Passing on gas: Biden’s gas-tax holiday gets cool reception in Arizona

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By Neetish Basnet
Cronkite News

WASHINGTON – President Joe Biden’s latest attempt to combat rising gas prices might be running on empty.

Biden on Wednesday urged lawmakers to suspend gasoline and diesel taxes on both federal and state levels for at least three months, in hopes of providing consumers direct relief from soaring prices at the pump.

But any tax holidays would have to be approved by Congress, where even some Democrats were cool to the idea, and by state lawmakers. While some states have already moved to temporarily suspend their gas taxes, Arizona is not one of them – nor is it likely to adopt the president’s plan. Continue reading “Passing on gas: Biden’s gas-tax holiday gets cool reception in Arizona”

Perry grad Jalen Williams set to become first-round NBA draft pick as brother Cody follows his footsteps

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By Austin Green
Cronkite News

GILBERT – When Jalen Williams hears his name called in the first round of the 2022 NBA Draft Thursday, it will complete a journey that came as a surprise to many people around basketball. His younger brother is not one of those people.

“I don’t know why, but when I was little, I always saw him going to the NBA,” Cody Williams said. “It was never like a question. I don’t know if that was just because I looked up to him because he’s my older brother, but I always saw him in the league.”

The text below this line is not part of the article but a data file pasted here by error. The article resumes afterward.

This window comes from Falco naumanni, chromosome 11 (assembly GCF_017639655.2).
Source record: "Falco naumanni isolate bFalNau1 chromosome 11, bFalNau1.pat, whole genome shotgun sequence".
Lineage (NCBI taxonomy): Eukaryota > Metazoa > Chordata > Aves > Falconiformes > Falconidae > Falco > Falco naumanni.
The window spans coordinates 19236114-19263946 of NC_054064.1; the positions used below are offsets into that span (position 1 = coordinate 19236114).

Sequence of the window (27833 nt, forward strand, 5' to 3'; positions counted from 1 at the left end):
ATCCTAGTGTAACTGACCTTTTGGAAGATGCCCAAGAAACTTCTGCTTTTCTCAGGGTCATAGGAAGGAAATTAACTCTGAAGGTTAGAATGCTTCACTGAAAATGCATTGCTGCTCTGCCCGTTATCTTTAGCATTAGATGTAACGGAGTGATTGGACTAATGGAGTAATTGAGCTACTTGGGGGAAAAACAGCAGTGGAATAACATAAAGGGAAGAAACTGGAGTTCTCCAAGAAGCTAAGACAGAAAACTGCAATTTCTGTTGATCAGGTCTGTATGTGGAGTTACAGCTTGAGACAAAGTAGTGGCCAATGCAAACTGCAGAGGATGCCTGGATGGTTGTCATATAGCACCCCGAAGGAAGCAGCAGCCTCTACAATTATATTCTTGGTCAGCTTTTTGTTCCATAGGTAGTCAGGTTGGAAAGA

Like Jalen before him, Cody is now a key part of a powerhouse Perry High School basketball team. The older Williams still has a strong legacy with the Pumas, as he starred on some of the first teams that played under coach Sam Duane Jr. at Perry. Continue reading “Perry grad Jalen Williams set to become first-round NBA draft pick as brother Cody follows his footsteps”

Title IX at 50: As opportunities evolved for female athletes, so did ASU

  • Slug: Sports-Title IX ASU, 2,446 words.
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By Ike Everard
Cronkite News

TEMPE – When Julie Cart arrived at Arizona State in 1975, the women’s track program was barely a blip on the radar of the athletic department. The team trained with the men, sweating and practicing on the same field and at the same time.

“It was great for us to be around them, and it was great for them to be around us,” said Cart, who would become the university’s first female discus thrower to win a conference championship. “We enjoyed being together and there was this huge camaraderie.”

The time and place of their practices, though, is where the similarities stopped. At the track, the female athletes didn’t have access to locker rooms, Cart said. Instead, she recalls biking to and from the old gym in between classes in order to change in facilities that she refers to as “glorified bathrooms.” Continue reading “Title IX at 50: As opportunities evolved for female athletes, so did ASU”